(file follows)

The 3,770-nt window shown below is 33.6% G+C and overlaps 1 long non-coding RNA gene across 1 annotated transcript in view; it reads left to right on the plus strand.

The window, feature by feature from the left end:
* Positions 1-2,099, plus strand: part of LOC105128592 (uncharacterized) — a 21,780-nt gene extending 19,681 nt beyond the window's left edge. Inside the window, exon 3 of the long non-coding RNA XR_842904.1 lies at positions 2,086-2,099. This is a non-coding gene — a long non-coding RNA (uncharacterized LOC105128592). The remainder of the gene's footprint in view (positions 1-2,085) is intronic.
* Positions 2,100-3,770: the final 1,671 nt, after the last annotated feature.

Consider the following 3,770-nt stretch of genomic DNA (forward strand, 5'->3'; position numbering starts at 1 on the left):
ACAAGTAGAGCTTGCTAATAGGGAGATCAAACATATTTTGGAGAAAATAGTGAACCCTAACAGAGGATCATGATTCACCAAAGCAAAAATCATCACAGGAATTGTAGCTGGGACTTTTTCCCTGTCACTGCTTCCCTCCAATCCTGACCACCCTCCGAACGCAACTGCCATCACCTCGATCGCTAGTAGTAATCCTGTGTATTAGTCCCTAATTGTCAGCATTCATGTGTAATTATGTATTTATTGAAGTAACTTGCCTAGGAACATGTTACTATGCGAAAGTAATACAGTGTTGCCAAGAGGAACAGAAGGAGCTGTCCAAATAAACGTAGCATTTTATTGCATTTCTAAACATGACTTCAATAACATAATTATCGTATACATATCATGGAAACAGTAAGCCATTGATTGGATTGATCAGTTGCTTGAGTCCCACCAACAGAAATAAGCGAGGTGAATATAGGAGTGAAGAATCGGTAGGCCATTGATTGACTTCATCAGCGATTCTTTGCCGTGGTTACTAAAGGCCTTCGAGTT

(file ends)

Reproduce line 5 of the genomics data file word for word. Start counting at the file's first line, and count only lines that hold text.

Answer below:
Consider the following 3,770-nt stretch of genomic DNA (forward strand, 5'->3'; position numbering starts at 1 on the left):